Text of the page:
Sky Harbor officer's kindness doesn't go unrewarded - WTVM.com-Columbus, GA News Weather & Sports

PAY IT FORWARD

Sky Harbor officer's kindness doesn't go unrewarded

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TSA officers Patti, right, and Jimmie Klatt, center, see Robert Frazier's generosity every day at Phoenix Sky Harbor International Airport, and wanted CBS 5 News to Pay It Forward to the officer. (Source: CBS 5 News) TSA officers Patti, right, and Jimmie Klatt, center, see Robert Frazier's generosity every day at Phoenix Sky Harbor International Airport, and wanted CBS 5 News to Pay It Forward to the officer. (Source: CBS 5 News)
Frazier maintains his upbeat attitude even in the face of prostate cancer, and donated the $500 award to cancer research. (Source: CBS 5 News) Frazier maintains his upbeat attitude even in the face of prostate cancer, and donated the $500 award to cancer research. (Source: CBS 5 News)
PHOENIX (CBS5) -

Not much attention is paid to Phoenix police officers by people flying into or out of Phoenix Sky Harbor International Airport.

But one particular officer's caring and giving attitude has drawn the deserved attention of TSA agents who think he deserves a special recognition.

"How you folks doing today?" said Phoenix police Officer Robert Frazier as he recently greeted passenger.

For many people, interacting with someone wearing a badge at an airport is not usually a positive experience.

A passenger can be stressed, in a hurry and if they aren't being given directions, they often are being told they can't take something on an airplane.

But every once in a while they will meet an officer like Frazier, affectionately known by his co-worker at Sky Harbor as "Boston".

"You are going to go down there, that's door number two," a polite and grinning Frazier tells another passenger.

"I truly believe this is one of the best jobs in the Phoenix Police Department," Frazier said.

Frazier's legend has grown for more than his cheery disposition.

When TSA rules dictate a passenger can't take a precious item home, such as a child's souvenir bat from his first Cactus League Game, Frazier will offer to ship it to them, paid for out of his own pocket.

"It's just something that I enjoy doing and when you see an upset child at the checkpoint because something is being taken from them, and I'm able to get that item to them and explain that they are going to get that back, and to see the smile back on their faces, that in itself is rewarding enough," Frazier said.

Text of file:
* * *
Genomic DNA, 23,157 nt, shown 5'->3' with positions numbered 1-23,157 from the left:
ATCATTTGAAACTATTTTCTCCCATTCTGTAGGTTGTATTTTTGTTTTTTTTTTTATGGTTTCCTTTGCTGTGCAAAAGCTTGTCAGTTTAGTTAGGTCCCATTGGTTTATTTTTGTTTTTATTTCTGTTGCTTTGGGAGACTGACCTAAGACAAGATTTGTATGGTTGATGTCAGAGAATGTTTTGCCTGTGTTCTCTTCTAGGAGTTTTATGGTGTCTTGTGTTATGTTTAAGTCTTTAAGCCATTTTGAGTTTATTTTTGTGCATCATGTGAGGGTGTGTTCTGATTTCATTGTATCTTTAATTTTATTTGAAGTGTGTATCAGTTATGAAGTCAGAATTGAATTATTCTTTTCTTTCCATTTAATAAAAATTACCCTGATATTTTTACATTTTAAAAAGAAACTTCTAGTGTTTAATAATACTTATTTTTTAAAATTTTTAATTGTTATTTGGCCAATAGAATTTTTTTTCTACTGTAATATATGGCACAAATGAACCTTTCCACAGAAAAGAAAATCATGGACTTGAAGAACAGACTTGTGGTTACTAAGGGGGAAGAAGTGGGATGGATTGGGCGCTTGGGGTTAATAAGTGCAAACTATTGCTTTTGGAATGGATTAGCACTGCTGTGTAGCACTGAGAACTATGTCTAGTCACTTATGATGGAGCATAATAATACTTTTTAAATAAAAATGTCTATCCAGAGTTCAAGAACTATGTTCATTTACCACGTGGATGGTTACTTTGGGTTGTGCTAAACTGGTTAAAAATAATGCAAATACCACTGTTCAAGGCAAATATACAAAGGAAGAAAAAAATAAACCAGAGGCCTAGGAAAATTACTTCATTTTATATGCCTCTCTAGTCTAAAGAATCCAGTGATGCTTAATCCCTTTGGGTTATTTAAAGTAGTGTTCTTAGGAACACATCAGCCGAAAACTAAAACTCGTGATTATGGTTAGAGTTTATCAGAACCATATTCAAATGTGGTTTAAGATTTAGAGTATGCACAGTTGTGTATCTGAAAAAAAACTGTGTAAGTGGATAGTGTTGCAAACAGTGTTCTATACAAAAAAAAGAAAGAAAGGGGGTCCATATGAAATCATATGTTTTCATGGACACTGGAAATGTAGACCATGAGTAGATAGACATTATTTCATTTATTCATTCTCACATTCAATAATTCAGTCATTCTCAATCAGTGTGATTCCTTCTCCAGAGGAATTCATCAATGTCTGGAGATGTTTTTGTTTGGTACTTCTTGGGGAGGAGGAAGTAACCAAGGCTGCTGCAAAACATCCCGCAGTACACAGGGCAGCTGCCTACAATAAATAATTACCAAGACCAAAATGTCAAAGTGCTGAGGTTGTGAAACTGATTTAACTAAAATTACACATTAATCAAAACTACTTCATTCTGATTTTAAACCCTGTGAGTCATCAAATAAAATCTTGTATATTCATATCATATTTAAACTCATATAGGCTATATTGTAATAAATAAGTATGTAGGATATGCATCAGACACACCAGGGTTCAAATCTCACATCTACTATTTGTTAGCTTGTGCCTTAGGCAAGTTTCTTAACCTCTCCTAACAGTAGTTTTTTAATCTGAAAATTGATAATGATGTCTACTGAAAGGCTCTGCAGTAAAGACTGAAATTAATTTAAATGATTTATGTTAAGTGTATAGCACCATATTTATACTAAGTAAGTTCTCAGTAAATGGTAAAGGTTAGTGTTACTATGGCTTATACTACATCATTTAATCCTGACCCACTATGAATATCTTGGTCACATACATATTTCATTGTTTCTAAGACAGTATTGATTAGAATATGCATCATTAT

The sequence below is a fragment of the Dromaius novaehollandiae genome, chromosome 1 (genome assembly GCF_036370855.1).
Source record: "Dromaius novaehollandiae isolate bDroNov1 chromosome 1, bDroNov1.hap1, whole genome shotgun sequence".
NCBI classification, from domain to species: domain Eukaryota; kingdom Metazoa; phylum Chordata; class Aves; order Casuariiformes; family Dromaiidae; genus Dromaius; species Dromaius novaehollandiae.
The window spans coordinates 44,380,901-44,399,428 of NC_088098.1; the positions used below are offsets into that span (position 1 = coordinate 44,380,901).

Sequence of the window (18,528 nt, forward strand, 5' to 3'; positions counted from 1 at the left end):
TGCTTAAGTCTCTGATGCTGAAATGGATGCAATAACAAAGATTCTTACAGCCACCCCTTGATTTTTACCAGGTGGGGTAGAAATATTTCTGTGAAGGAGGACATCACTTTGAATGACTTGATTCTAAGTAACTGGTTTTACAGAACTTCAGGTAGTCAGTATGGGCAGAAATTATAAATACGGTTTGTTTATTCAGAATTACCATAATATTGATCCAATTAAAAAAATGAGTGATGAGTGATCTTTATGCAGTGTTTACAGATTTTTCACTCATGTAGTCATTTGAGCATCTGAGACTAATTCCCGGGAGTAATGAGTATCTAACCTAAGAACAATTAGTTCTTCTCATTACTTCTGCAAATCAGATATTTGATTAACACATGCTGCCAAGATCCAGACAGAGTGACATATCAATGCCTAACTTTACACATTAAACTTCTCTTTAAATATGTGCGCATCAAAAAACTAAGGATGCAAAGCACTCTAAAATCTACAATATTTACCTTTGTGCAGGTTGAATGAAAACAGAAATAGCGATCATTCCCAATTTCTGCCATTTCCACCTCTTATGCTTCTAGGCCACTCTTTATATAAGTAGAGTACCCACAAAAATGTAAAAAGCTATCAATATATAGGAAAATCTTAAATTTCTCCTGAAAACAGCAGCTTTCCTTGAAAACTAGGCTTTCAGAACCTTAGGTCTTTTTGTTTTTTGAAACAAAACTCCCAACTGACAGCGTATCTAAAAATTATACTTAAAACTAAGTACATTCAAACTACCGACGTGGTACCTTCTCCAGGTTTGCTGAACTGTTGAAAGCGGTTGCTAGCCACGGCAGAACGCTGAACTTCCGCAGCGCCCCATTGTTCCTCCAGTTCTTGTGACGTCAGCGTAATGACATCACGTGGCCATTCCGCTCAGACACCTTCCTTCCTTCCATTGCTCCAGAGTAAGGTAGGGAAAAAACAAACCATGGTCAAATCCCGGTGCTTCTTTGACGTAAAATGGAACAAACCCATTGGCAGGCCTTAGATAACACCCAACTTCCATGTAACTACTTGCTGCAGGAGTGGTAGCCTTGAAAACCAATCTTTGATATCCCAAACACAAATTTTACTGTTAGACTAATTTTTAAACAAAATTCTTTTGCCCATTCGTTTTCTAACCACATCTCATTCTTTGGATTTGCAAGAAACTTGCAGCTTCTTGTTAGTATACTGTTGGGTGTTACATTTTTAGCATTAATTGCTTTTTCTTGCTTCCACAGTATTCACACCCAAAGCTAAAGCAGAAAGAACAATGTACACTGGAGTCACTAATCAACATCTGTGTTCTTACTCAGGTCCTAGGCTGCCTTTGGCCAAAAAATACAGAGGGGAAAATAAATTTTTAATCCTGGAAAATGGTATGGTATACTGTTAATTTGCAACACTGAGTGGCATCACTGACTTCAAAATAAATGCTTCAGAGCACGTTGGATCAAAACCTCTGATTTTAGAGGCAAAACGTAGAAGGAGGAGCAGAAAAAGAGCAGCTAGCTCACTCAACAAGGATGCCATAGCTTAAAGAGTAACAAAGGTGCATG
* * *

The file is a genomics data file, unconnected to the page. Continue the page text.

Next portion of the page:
Frazier once overnighted a snow globe given to a couple by their grandchildren when they renewed their wedding vows in Tucson.

And just last week, he bought an airplane ticket for an elderly woman whose daughter dumped her at the airport without a valid driver's license or credit card.

"Oh my gosh, it makes my heart melt," said TSA Officer Patti Klatt. "I don't want to get all choked up, but it just makes me so grateful that there are people out here that can care about people they don't even know."

As TSA officers, Patti and Jimmie Klatt see Frazier's generosity every day, and wanted CBS 5 News to Pay It Forward to the officer.

"What's going on?" Frazier asked as the Klatts approached him with the CBS 5 News camera crew.

"I would just like to take the time to read something to you," Jimmie Klatt said.

"He is always pleasant, cheerful, professional to his fellow officers, stakeholders, vendors, the traveling public, always with a kind heart, especially to the elderly and children," Jimmie Klatt read.

It was a touching moment for Frazier.

"Thank you so much," he told the TSA officers.

"This is your Pay It Forward, sir," Patti Klatt said as she handed him five $100 bills as CBS 5's Pay It Forward recipient.

Frazier's actions are so much more impressive when you realize that at this stage in his life, he has every right to be selfish.

"I'm doing good," he said. "Blood counts are near normal."

Frazier recently was diagnosed with prostate cancer. He's doing better, but treatments are expensive.

And rather than use the money to pay for the treatments or to replenish his shipping budget, he's giving it right back to fund cancer research.

Frazier is giving the money to 21st Century Oncology Cancer Research in Scottsdale.

"Um," Frazier started as tears began to well. "Hopefully it helps somebody else ... fight cancer."

But back to his job:

"If I can make them understand that cops are human too, that's what it's all about," he said.

Copyright 2014 CBS 5 (KPHO Broadcasting Corporation). All rights reserved.

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